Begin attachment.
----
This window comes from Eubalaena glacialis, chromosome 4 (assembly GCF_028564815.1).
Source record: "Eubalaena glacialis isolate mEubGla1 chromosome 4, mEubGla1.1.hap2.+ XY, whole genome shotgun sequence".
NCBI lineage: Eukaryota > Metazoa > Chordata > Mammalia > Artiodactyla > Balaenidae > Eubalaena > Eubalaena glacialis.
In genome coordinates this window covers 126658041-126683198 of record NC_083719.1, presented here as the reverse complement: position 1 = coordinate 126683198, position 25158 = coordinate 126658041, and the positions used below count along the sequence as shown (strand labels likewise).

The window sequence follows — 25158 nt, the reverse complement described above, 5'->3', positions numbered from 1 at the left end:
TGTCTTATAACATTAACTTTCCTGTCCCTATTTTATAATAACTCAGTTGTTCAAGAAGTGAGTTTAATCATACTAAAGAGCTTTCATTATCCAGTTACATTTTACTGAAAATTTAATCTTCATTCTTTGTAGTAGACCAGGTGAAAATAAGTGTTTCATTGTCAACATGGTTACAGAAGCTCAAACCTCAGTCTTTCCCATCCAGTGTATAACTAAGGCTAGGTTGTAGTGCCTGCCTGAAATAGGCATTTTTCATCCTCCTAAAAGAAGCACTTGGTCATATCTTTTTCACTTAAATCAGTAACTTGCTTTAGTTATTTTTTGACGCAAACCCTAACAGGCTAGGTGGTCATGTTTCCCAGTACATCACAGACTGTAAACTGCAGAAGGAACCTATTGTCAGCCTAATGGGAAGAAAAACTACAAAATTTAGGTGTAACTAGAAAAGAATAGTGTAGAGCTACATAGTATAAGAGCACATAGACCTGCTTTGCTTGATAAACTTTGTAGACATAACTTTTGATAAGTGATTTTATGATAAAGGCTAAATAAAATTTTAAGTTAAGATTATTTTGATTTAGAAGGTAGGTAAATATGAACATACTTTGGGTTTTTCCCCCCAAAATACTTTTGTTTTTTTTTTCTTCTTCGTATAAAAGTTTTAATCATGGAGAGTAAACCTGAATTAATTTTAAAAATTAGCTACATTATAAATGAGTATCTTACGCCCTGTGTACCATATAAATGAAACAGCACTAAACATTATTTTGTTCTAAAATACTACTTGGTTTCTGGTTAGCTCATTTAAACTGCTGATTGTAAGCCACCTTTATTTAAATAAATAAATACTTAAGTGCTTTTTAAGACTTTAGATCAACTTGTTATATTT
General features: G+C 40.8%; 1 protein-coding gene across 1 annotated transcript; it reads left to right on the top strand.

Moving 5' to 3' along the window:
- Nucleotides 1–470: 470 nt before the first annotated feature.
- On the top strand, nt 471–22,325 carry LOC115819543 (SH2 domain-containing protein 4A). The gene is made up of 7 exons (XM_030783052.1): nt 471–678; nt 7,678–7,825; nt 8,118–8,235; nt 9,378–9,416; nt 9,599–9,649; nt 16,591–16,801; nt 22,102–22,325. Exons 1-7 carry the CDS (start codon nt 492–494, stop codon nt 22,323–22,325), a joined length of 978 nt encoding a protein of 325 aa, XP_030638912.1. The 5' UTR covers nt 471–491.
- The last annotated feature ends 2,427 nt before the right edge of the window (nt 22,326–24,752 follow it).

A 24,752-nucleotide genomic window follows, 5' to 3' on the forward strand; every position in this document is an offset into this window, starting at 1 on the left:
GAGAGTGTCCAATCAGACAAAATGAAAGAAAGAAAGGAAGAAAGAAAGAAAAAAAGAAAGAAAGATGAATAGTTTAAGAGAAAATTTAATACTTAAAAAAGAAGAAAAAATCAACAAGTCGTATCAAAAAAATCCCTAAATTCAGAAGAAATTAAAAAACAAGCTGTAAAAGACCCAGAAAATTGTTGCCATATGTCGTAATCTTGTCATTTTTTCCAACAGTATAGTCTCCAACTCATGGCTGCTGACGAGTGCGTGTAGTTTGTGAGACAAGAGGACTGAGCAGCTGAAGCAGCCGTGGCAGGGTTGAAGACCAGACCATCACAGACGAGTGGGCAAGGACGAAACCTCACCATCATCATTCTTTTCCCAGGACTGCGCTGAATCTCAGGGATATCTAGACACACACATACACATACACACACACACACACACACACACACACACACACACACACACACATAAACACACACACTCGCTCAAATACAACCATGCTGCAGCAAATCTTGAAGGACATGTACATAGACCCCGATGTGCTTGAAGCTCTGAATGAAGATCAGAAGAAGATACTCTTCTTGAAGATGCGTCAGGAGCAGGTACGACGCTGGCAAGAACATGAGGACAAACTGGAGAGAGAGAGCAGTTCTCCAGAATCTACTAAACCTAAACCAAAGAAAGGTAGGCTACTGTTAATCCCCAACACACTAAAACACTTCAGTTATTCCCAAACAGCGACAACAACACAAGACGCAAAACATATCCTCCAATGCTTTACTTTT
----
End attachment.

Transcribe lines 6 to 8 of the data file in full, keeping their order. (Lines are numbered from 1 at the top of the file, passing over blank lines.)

TGTCTTATAACATTAACTTTCCTGTCCCTATTTTATAATAACTCAGTTGTTCAAGAAGTGAGTTTAATCATACTAAAGAGCTTTCATTATCCAGTTACATTTTACTGAAAATTTAATCTTCATTCTTTGTAGTAGACCAGGTGAAAATAAGTGTTTCATTGTCAACATGGTTACAGAAGCTCAAACCTCAGTCTTTCCCATCCAGTGTATAACTAAGGCTAGGTTGTAGTGCCTGCCTGAAATAGGCATTTTTCATCCTCCTAAAAGAAGCACTTGGTCATATCTTTTTCACTTAAATCAGTAACTTGCTTTAGTTATTTTTTGACGCAAACCCTAACAGGCTAGGTGGTCATGTTTCCCAGTACATCACAGACTGTAAACTGCAGAAGGAACCTATTGTCAGCCTAATGGGAAGAAAAACTACAAAATTTAGGTGTAACTAGAAAAGAATAGTGTAGAGCTACATAGTATAAGAGCACATAGACCTGCTTTGCTTGATAAACTTTGTAGACATAACTTTTGATAAGTGATTTTATGATAAAGGCTAAATAAAATTTTAAGTTAAGATTATTTTGATTTAGAAGGTAGGTAAATATGAACATACTTTGGGTTTTTCCCCCCAAAATACTTTTGTTTTTTTTTTCTTCTTCGTATAAAAGTTTTAATCATGGAGAGTAAACCTGAATTAATTTTAAAAATTAGCTACATTATAAATGAGTATCTTACGCCCTGTGTACCATATAAATGAAACAGCACTAAACATTATTTTGTTCTAAAATACTACTTGGTTTCTGGTTAGCTCATTTAAACTGCTGATTGTAAGCCACCTTTATTTAAATAAATAAATACTTAAGTGCTTTTTAAGACTTTAGATCAACTTGTTATATTT
General features: G+C 40.8%; 1 protein-coding gene across 1 annotated transcript; it reads left to right on the top strand.

Moving 5' to 3' along the window: